On average, extreme heat over the past 30 years has killed more people in the United States than any other weather event, according to the U.S. Natural Hazard Statistics. That means more lives have been lost to heat over the past three decades than to hurricanes, floods, or tornadoes — and National Oceanic and Atmospheric Administration (NOAA) data shows that extremely hot days are growing in intensity and frequency while also stretching farther into the spring and autumn seasons. This has serious consequences for human health, especially for populations that already face grave inequities.
As hotter average temperatures become the new normal, Black, Latino, and American Indian and Alaska Native (AIAN) communities suffer disproportionately. This is a historical trend that will be amplified by climate change, says Vivek Shandas, a professor of climate adaptation at Portland State University.
According to June Spector, MD, MPH, director of occupational and environmental medicine at the University of Washington, many factors are to blame. “As with a lot of health outcomes, the systems and structures are really where we need to focus. For example, if we have a lot of Latinx folks working in agriculture, there's also a rural aspect to it since there is less access to health services in rural areas. There are also issues around how folks are paid, and poverty aspects that come into play, as well as discrimination, power structures, and harassment,” says Dr. Spector. “These compound the disproportionate effects that these communities face.”
What Heat Does to the Body
While the Centers for Disease Control and Prevention (CDC) estimates that heat kills an average of roughly 700 Americans a year, research shows that heat likely plays a role in far more deaths in the United States. A study?published in June 2020 in the journal Environmental Epidemiology?determined that heat was a contributing factor in 5,600 deaths every year between 1997 and 2006. Moderate, rather than extreme heat, contributed to most of these deaths, but Spector says that’s because humans are able to acclimate to hot weather if they live in traditionally hot places. What is hot in Phoenix is not the same as what is considered hot in Minneapolis. In addition, humidity and wind also play an important role in how heat affects people.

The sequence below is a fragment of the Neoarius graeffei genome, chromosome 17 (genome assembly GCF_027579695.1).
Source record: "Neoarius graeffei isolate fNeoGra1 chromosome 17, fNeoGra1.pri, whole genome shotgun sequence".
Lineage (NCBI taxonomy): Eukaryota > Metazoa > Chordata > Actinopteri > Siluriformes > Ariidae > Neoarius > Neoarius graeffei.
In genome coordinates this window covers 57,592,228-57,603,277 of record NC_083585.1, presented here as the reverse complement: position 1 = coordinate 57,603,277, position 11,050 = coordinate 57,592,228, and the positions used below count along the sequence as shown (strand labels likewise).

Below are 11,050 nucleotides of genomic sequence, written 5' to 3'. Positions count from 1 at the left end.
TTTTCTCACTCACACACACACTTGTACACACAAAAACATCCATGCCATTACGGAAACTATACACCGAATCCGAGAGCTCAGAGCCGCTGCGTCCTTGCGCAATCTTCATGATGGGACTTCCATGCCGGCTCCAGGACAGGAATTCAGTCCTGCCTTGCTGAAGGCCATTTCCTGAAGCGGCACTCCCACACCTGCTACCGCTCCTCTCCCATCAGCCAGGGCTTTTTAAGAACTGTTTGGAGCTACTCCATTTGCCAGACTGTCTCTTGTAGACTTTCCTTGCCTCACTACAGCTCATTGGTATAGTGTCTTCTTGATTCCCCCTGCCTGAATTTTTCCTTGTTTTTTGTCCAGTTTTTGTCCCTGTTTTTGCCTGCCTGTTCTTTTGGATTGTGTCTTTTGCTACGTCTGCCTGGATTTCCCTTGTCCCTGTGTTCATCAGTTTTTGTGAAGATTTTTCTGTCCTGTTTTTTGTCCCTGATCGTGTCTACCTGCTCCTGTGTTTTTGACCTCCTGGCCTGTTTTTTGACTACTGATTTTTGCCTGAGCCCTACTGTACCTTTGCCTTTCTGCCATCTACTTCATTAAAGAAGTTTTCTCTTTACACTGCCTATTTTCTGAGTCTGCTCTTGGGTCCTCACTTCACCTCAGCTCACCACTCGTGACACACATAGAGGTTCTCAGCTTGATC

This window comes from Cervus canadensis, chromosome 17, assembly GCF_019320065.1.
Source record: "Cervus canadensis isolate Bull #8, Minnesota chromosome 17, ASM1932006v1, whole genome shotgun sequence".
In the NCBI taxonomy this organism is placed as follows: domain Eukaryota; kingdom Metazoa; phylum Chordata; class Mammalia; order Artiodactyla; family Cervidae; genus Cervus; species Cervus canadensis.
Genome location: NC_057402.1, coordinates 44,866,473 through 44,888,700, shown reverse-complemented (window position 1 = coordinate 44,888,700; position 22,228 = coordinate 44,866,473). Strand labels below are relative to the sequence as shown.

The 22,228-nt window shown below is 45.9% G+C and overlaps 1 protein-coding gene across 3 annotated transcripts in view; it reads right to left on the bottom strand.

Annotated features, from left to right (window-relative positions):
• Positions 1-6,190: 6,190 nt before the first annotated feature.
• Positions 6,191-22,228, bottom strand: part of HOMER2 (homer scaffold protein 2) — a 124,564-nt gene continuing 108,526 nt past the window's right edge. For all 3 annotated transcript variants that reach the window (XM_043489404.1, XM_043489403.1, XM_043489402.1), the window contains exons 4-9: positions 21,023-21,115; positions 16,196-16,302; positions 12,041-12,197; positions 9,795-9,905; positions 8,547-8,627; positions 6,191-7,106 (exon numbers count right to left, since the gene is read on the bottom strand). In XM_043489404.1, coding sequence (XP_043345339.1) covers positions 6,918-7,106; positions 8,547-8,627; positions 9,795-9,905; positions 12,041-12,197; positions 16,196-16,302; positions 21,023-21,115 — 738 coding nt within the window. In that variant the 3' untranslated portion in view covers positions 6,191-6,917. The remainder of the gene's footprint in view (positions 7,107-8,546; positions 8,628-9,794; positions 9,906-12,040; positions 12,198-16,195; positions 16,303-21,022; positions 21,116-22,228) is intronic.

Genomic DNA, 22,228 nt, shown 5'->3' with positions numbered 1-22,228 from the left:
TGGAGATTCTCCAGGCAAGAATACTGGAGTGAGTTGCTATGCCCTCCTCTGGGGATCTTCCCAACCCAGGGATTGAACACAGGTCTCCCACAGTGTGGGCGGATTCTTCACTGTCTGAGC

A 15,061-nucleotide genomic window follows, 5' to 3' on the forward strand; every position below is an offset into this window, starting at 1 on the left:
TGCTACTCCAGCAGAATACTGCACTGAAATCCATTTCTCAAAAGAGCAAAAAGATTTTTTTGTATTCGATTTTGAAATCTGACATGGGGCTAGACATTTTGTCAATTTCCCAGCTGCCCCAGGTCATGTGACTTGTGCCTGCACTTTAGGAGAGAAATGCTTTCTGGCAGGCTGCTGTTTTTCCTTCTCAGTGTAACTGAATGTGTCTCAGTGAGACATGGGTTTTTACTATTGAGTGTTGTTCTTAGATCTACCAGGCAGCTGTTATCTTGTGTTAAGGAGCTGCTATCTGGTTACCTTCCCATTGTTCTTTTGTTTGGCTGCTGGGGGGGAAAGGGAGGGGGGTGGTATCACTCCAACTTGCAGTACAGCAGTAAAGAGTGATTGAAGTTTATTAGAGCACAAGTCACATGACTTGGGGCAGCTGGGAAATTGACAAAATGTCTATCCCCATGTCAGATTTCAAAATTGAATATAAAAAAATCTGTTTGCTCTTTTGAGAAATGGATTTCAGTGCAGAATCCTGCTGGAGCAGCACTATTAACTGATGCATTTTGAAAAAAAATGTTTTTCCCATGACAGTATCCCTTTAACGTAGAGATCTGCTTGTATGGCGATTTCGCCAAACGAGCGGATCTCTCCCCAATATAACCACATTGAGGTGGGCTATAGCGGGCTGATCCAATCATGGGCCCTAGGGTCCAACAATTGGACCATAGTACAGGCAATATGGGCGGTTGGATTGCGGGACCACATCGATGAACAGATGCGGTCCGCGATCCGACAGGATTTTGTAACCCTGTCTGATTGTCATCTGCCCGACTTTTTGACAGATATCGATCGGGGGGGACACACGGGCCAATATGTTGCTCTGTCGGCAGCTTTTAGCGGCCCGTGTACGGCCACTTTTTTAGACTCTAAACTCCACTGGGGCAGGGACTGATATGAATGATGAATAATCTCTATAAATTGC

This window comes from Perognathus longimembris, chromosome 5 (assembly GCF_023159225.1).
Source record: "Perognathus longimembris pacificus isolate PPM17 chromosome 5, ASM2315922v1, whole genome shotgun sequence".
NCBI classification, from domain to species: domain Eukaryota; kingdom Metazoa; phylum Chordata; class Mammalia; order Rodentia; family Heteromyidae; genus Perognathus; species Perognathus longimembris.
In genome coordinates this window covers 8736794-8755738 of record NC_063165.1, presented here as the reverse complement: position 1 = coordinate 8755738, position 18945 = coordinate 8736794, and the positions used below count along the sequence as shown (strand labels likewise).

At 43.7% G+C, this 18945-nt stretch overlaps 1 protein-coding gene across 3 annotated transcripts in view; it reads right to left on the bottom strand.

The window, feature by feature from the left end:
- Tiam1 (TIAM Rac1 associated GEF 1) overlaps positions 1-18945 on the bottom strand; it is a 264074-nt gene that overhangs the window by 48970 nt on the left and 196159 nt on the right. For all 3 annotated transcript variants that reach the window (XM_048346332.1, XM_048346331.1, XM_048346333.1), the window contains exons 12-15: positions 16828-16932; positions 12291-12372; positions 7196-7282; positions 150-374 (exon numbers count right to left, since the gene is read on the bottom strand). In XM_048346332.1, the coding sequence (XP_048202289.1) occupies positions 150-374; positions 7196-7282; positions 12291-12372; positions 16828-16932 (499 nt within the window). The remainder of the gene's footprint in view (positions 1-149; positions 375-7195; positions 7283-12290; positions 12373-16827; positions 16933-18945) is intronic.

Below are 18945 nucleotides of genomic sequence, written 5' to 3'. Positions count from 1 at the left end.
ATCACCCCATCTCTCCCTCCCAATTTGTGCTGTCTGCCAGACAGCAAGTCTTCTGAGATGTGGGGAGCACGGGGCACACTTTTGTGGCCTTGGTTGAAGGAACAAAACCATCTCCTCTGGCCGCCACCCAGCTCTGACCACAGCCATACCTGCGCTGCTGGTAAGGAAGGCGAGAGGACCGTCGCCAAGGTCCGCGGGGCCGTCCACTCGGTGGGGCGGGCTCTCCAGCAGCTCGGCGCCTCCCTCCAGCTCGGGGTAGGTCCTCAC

“With weather, we have to think about humidity, because the way humans cool down is through evaporative cooling, or sweat,” says Spector. When the air is already full of moisture, less sweat can evaporate. Wind also helps bodies cool off, she says.
According to Spector, certain medications can inhibit a person’s ability to sweat or increase their metabolism, making their core temperature warmer. Heat illnesses are common when temperatures soar, and heat stroke, the most serious heat illness, can quickly become fatal or cause lasting organ damage, according to the CDC. In addition, once a person experiences a heat illness, they are more prone to experiencing them again, says Spector.
When this cycle of heat and dehydration gets repeated, over a summer season, for example, it can cause acute kidney injury, according to Spector. “There are gaps in the literature as far as long-term exposure to heat, but there is a lot of speculation that if we are seeing certain health outcomes over a short period of time, that these could cumulatively be a problem,” she says.
People with preexisting conditions, including heart disease and diabetes, as well as pregnant women, also have a higher risk of being injured or dying due to heat exposure.